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Kurtz v. United States

UNITED STATES DISTRICT COURT FOR THE DISTRICT OF COLUMBIA


August 3, 2010

JAMES D. LAMMERS KURTZ, PLAINTIFF,
v.
UNITED STATES OF AMERICA ET AL., DEFENDANTS.

The opinion of the court was delivered by: Richard W. Roberts United States District Judge

MEMORANDUM ORDER

Pro se plaintiff James D. Lammers Kurtz filed a complaint alleging that defendant Janet Lammers is unlawfully in possession of farm property in Wisconsin owned by the plaintiff, and that Lammers is appropriating rent money and income from the farm that rightfully belong to the plaintiff. The plaintiff has moved for a temporary restraining order to enjoin defendant Janet Lammers from using the property at issue.

To obtain preliminary injunctive relief, a plaintiff must show that "[1] he is likely to succeed on the merits, [2] that he is likely to suffer irreparable harm in the absence of preliminary relief, [3] that the balance of the equities tips in his favor, and [4] that an injunction is in the public interest." Winter v. Natural Res. Def. Council, Inc., 129 S.Ct. 365, 374 (2008). The court must balance the four factors, evaluating them on a "sliding scale." Davis v. Pension Benefit Guar. Corp., 571 -F.3d 1288, 1291-92 (D.C. Cir. 2009). "A court may deny a plaintiff's application for a temporary restraining order or preliminary injunction without first providing a hearing on the merits when the record is sufficient to demonstrate a lack of right to relief." Nat'l Propane Gas Ass'n v. U.S. Dep't of Homeland Sec., 534 F. Supp. 2d 16, 18 (D.D.C. 2008) (quoting Smith v. Harvey, Civil Action No. 06-1117 (RWR), 2006 WL 2025026, at *2 (D.D.C. July 17, 2006)); LCvR 65.1(d).

An "irreparable harm" is an imminent injury that is both great and likely, and for which legal remedies are inadequate. Wisconsin Gas Co. v. FERC, 758 F.2d 669, 674 (D.C. Cir. 1985). The injuries of which the plaintiff complains in his motion ---- the defendant's unlawful possession of his property, and unlawful appropriation of income from that property --- are not irreparable because they can be largely remedied with money damages if he ultimately succeeds on the merits. See Int'l Ass'n of Machinists and Aerospace Workers v. Nat'l Mediation Bd., 374 F. Supp. 2d 135, 142 (D.D.C. 2005) (holding that "a loss of income does not constitute irreparable injury because the financial loss can be remedied with money damages").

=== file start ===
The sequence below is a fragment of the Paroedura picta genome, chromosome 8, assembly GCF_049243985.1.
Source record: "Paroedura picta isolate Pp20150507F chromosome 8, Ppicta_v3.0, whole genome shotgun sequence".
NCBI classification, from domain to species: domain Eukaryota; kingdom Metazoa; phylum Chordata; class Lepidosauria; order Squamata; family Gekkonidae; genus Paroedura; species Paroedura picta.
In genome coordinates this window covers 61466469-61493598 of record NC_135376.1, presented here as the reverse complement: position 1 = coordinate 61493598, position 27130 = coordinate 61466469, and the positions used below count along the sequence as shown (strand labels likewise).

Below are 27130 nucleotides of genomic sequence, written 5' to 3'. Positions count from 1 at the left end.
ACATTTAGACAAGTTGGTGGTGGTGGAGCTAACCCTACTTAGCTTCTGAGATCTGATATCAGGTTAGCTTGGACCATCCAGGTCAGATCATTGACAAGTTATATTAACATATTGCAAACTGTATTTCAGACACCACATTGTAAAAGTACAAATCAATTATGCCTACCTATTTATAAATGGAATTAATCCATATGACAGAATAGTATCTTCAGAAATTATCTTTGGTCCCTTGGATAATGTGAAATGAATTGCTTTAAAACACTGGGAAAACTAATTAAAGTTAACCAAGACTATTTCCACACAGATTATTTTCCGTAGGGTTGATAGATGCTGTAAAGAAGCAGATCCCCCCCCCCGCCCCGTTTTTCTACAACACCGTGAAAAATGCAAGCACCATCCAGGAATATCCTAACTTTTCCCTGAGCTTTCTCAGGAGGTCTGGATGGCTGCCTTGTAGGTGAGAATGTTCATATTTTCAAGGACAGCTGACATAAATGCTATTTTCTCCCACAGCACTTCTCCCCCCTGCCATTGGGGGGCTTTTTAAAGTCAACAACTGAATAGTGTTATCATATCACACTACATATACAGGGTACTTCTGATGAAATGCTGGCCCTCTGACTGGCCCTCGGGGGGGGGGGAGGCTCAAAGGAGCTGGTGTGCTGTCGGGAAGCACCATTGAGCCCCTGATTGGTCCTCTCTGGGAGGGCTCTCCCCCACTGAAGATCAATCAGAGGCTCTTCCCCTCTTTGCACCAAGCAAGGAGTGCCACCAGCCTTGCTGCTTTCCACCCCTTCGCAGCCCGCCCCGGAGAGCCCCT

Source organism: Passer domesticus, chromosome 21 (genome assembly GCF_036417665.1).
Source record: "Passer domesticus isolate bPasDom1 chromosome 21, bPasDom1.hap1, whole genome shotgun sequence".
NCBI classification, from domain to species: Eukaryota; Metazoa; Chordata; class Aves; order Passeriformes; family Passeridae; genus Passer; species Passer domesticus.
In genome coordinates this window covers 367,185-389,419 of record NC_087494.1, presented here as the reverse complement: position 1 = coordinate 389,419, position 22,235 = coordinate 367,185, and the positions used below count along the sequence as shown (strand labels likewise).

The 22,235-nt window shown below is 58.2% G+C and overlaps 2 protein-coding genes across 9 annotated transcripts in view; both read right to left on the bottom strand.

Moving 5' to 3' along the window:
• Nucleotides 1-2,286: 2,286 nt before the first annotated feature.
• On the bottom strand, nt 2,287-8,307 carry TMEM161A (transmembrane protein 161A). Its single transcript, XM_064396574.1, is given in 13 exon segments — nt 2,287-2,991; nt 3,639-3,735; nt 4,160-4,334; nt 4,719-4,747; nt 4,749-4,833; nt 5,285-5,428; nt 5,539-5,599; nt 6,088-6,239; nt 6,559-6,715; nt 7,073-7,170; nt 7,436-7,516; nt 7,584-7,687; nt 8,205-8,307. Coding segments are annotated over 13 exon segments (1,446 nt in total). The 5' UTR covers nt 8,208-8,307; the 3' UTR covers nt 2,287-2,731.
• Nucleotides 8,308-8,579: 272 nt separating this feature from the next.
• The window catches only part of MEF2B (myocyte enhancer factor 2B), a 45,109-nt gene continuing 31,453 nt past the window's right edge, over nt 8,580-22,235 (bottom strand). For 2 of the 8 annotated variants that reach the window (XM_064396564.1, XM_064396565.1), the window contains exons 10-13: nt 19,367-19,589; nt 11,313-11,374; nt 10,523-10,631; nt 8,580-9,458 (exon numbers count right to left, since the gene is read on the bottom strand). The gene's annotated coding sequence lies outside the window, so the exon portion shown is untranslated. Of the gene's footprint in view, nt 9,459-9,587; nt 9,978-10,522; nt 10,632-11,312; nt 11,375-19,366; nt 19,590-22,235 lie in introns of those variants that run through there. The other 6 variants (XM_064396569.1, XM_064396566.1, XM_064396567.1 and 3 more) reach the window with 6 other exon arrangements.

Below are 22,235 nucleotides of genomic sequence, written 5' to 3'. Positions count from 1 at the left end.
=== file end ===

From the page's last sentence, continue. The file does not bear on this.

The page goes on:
Additionally, a "federal district court may issue emergency injunctive relief only if it has personal jurisdiction over the parties and subject matter jurisdiction over the lawsuit." Franklin v. Scribner, No. 07-0438, 2007 WL 1491100, at *3 (S.D. Cal. May 21, 2007); see also SEC v. Lines Overseas Mgmt., Ltd., Civil Action No. 04-302 (RWR/AK), 2005 WL 3579139, at *2 (D.D.C. Jan. 4, 2006) (holding that likelihood of success on the merits requires "a showing of a reasonable probability that personal jurisdiction can ultimately be established"). The plaintiff pleads no facts in his complaint that provide a basis for asserting personal jurisdiction over the defendants*fn1 in the District of Columbia. None of the defendants appears to reside in the District of Columbia, nor has the plaintiff alleged in his complaint that the defendants have contacts with the District of Columbia. All of the harms of which the plaintiff complains in his motion appear to have taken place in Wisconsin. He merely asserts that venue (which he mischaracterizes as jurisdiction) in this district is proper because he was denied access to the courts in the Seventh Circuit. (Compl. at 3.) Such an assertion is not sufficient to establish personal jurisdiction in this district. See Gomez v. Aragon, Civil Action No. 09-2010 (RWR), 2010 WL 1499470, at *2 (D.D.C. Apr. 15, 2010) (holding that an assertion in the plaintiffs' complaint that venue is proper "'in the District of Columbia in the interest of justice because no other court of law is available to the Plaintiffs'" is not sufficient to establish personal jurisdiction over the defendants). Accordingly, the plaintiff has not shown sufficiently that he is likely to succeed on the merits.

Finally, although the plaintiff asserts in his motion that it "is in the interests of justice and society that this court restrains these wrongs" and that "no one will be harmed by entry of the restraining order" (Pl.'s Mot. for a TRO ¶¶ 15-16), he provides no explanation or other support to show that the balance of the equities tips in favor of preliminary injunctive relief or that an injunction is in the public interest. See Gomez, 2010 WL 1499470, at *1 n.1 (denying motion for a temporary restraining order "because the plaintiffs do not address, yet alone make a sufficient showing on, any of" the factors balanced to determine if preliminary injunctive relief is warranted).

The plaintiff has not made a sufficient showing on any of the factors necessary to demonstrate that preliminary injunctive relief is warranted. Accordingly, it is hereby

ORDERED that the plaintiff's motion [2] for a temporary restraining order be, and hereby is, DENIED.


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